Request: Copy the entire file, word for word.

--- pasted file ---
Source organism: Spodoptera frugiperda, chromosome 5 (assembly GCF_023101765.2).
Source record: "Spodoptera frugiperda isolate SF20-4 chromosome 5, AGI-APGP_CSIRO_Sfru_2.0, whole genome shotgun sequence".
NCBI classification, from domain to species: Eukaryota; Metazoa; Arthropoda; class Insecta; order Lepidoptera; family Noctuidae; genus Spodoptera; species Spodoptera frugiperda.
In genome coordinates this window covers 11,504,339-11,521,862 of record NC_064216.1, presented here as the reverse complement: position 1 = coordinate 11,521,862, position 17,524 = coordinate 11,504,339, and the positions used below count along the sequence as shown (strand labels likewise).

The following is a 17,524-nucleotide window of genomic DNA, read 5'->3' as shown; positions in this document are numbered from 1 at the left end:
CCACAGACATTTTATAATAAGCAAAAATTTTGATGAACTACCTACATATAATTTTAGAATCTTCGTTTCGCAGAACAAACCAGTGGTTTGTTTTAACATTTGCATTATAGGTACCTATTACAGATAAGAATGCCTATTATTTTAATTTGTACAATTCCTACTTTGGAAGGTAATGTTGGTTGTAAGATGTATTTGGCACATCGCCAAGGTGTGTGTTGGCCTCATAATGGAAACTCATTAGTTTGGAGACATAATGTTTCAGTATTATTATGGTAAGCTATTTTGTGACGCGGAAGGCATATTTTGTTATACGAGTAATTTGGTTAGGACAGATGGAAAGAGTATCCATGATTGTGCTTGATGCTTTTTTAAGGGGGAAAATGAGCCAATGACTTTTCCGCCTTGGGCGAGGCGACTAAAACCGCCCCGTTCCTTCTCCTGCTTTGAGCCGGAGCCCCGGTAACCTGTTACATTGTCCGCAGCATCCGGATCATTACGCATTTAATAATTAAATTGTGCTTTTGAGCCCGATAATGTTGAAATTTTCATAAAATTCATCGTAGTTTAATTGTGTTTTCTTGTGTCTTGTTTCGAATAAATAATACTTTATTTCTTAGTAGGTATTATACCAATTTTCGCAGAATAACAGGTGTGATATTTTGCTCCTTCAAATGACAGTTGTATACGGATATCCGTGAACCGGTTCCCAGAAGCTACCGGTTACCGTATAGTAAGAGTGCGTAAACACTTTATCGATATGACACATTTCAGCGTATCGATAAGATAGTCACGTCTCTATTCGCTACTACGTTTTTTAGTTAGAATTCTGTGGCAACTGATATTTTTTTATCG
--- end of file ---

Source organism: Spodoptera frugiperda, chromosome 5 (assembly GCF_023101765.2).
Source record: "Spodoptera frugiperda isolate SF20-4 chromosome 5, AGI-APGP_CSIRO_Sfru_2.0, whole genome shotgun sequence".
NCBI classification, from domain to species: Eukaryota; Metazoa; Arthropoda; class Insecta; order Lepidoptera; family Noctuidae; genus Spodoptera; species Spodoptera frugiperda.
In genome coordinates this window covers 11,504,339-11,521,862 of record NC_064216.1, presented here as the reverse complement: position 1 = coordinate 11,521,862, position 17,524 = coordinate 11,504,339, and the positions used below count along the sequence as shown (strand labels likewise).

The following is a 17,524-nucleotide window of genomic DNA, read 5'->3' as shown; positions in this document are numbered from 1 at the left end:
CCACAGACATTTTATAATAAGCAAAAATTTTGATGAACTACCTACATATAATTTTAGAATCTTCGTTTCGCAGAACAAACCAGTGGTTTGTTTTAACATTTGCATTATAGGTACCTATTACAGATAAGAATGCCTATTATTTTAATTTGTACAATTCCTACTTTGGAAGGTAATGTTGGTTGTAAGATGTATTTGGCACATCGCCAAGGTGTGTGTTGGCCTCATAATGGAAACTCATTAGTTTGGAGACATAATGTTTCAGTATTATTATGGTAAGCTATTTTGTGACGCGGAAGGCATATTTTGTTATACGAGTAATTTGGTTAGGACAGATGGAAAGAGTATCCATGATTGTGCTTGATGCTTTTTTAAGGGGGAAAATGAGCCAATGACTTTTCCGCCTTGGGCGAGGCGACTAAAACCGCCCCGTTCCTTCTCCTGCTTTGAGCCGGAGCCCCGGTAACCTGTTACATTGTCCGCAGCATCCGGATCATTACGCATTTAATAATTAAATTGTGCTTTTGAGCCCGATAATGTTGAAATTTTCATAAAATTCATCGTAGTTTAATTGTGTTTTCTTGTGTCTTGTTTCGAATAAATAATACTTTATTTCTTAGTAGGTATTATACCAATTTTCGCAGAATAACAGGTGTGATATTTTGCTCCTTCAAATGACAGTTGTATACGGATATCCGTGAACCGGTTCCCAGAAGCTACCGGTTACCGTATAGTAAGAGTGCGTAAACACTTTATCGATATGACACATTTCAGCGTATCGATAAGATAGTCACGTCTCTATTCGCTACTACGTTTTTTAGTTAGAATTCTGTGGCAACTGATATTTTTTTATCG